This is where the choice of quality before price proves to be the wise choice. Quality of both the sample collection device/swab and also quality of the testing device.
For example: ITS Test Kits OralTox oral fluid drug test kit is the leading kit in its class, being the only FDA (510k) cleared oral fluid point of care device for 8 drugs. This demonstrates a very high quality in both the collection device/swab and the testing strips used within the device itself.
Each testing media has its’ pros and cons. Each testing media has value in certain areas of the testing arena. It is therefore extremely important to get professional advice and discuss what is best for your environment and requirements. So what is best for our company and our employees / organisation and our people?
Seek advice from an independent company (such as ITS Test Kits) that specialises in drugs and alcohol policy and drug testing products and services. Choose one that does not just sell only one kind of testing method. That way, you should benefit from impartial guidance, much in the same way as you would get from seeking advice from an independent financial advisor.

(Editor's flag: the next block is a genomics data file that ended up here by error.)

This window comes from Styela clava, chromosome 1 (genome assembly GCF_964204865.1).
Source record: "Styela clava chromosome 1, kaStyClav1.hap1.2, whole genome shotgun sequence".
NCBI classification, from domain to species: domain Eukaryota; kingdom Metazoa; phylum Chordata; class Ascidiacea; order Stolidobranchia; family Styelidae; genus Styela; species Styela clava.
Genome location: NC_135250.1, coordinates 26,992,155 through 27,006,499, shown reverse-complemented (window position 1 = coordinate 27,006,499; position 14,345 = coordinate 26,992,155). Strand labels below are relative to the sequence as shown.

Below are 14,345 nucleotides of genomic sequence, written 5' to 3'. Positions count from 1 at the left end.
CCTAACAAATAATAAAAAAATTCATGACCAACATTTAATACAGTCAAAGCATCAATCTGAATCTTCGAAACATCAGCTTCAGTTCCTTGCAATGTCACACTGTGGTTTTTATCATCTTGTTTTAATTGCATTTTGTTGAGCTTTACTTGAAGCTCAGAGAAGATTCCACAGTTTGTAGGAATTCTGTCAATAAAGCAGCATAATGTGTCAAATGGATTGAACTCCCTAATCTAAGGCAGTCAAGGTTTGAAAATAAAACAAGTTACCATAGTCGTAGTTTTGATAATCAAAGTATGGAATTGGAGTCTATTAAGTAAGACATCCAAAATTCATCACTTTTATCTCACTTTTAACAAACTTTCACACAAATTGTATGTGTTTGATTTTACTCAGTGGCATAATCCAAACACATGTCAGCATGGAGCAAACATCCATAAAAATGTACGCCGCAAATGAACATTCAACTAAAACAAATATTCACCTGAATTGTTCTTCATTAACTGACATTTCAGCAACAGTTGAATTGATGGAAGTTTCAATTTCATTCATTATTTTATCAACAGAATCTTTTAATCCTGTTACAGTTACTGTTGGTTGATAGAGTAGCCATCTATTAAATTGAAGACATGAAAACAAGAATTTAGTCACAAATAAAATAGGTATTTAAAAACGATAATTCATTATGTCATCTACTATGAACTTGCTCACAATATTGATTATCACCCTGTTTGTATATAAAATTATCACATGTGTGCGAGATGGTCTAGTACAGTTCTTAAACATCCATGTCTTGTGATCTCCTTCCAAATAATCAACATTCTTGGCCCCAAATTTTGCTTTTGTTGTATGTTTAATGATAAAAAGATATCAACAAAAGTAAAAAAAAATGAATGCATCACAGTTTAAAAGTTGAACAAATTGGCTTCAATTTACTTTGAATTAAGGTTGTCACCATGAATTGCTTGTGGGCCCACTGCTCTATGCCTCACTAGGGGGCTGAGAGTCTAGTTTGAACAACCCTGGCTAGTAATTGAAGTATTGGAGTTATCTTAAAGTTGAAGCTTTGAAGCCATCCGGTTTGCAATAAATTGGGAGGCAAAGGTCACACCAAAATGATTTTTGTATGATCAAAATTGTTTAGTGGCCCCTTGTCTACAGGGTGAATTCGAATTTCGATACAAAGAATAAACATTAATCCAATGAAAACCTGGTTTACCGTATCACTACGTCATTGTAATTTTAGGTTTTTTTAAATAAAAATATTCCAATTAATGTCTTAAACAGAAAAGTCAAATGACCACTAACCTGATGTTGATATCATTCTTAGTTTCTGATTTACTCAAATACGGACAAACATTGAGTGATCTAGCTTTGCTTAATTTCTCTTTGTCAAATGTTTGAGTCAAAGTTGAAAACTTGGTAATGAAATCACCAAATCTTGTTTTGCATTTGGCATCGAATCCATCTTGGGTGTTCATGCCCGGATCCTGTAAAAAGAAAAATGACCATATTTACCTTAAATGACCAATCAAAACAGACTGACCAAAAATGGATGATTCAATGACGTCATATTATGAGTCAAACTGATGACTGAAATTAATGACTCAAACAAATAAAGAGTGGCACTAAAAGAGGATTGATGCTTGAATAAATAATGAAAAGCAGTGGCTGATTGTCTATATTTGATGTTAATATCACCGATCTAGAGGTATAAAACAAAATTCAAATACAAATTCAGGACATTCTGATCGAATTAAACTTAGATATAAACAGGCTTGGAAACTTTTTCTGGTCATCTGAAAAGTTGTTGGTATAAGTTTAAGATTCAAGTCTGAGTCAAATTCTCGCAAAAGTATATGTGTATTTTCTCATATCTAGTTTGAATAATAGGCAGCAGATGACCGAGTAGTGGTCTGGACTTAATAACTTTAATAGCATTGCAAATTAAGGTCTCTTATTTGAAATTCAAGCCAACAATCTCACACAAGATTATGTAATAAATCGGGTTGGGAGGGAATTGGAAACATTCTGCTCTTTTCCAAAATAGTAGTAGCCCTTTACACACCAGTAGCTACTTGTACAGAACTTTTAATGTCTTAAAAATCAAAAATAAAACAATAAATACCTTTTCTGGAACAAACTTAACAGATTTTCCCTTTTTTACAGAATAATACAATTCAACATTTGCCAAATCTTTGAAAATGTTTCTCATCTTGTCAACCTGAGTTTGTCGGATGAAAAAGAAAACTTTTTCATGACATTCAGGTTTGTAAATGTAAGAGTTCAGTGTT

Police Scotland say 185 drivers failed roadside drug tests during their festive campaign. For the 1st time officers were able to test for drugs at the roadside. Drug tests for cannabis & cocaine resulted in 185 positive results from 480 drivers stopped. Almost 600 motorists breathalysed between 1 Dec-2 Jan were under the influence of drink/drugs. A total of 8687 drivers were stopped over the period, with 580 of those detected for drink/drug offences. 29 drivers were caught the morning after they had been drinking.
Charity Alcohol Change UK have announced Alcohol Awareness Week (AAW) 2019 will take place from 11-17 November. Are you / your workplace doing anything to support and promote Alcohol Awareness Week?
Pregabalin and Gabapentin to be controlled as class C drugs from April 2019 Prescription drugs pregabalin and gabapentin are to be reclassified as class C controlled substances from April 2019, the government announced on 15 October 2018. The move comes after experts highlighted rising numbers of fatalities linked to the drugs. The change means it will be illegal to possess pregabalin and gabapentin without a prescription and it will be illegal to supply or sell them to others.